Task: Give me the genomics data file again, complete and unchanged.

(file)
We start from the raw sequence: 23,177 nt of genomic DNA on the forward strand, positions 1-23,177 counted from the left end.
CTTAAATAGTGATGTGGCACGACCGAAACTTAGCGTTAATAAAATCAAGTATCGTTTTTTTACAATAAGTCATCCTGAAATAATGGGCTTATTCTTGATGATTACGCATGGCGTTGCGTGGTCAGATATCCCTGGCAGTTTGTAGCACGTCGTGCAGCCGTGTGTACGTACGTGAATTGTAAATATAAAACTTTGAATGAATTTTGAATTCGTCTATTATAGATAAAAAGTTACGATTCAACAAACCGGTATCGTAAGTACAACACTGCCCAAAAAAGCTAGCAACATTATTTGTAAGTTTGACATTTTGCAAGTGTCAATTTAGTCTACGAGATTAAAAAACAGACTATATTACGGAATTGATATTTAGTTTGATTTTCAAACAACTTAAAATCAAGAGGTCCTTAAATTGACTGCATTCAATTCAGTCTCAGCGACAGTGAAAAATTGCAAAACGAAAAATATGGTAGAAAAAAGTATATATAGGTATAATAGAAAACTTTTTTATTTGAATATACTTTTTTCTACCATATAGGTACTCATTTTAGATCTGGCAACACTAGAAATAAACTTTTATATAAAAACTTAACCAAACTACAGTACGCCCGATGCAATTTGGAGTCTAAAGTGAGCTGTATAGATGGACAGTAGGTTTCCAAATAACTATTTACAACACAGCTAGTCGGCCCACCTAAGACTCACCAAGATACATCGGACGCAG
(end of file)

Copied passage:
We start from the raw sequence: 23,177 nt of genomic DNA on the forward strand, positions 1-23,177 counted from the left end.
CTTAAATAGTGATGTGGCACGACCGAAACTTAGCGTTAATAAAATCAAGTATCGTTTTTTTACAATAAGTCATCCTGAAATAATGGGCTTATTCTTGATGATTACGCATGGCGTTGCGTGGTCAGATATCCCTGGCAGTTTGTAGCACGTCGTGCAGCCGTGTGTACGTACGTGAATTGTAAATATAAAACTTTGAATGAATTTTGAATTCGTCTATTATAGATAAAAAGTTACGATTCAACAAACCGGTATCGTAAGTACAACACTGCCCAAAAAAGCTAGCAACATTATTTGTAAGTTTGACATTTTGCAAGTGTCAATTTAGTCTACGAGATTAAAAAACAGACTATATTACGGAATTGATATTTAGTTTGATTTTCAAACAACTTAAAATCAAGAGGTCCTTAAATTGACTGCATTCAATTCAGTCTCAGCGACAGTGAAAAATTGCAAAACGAAAAATATGGTAGAAAAAAGTATATATAGGTATAATAGAAAACTTTTTTATTTGAATATACTTTTTTCTACCATATAGGTACTCATTTTAGATCTGGCAACACTAGAAATAAACTTTTATATAAAAACTTAACCAAACTACAGTACGCCCGATGCAATTTGGAGTCTAAAGTGAGCTGTATAGATGGACAGTAGGTTTCCAAATAACTATTTACAACACAGCTAGTCGGCCCACCTAAGACTCACCAAGATACATCGGACGCAG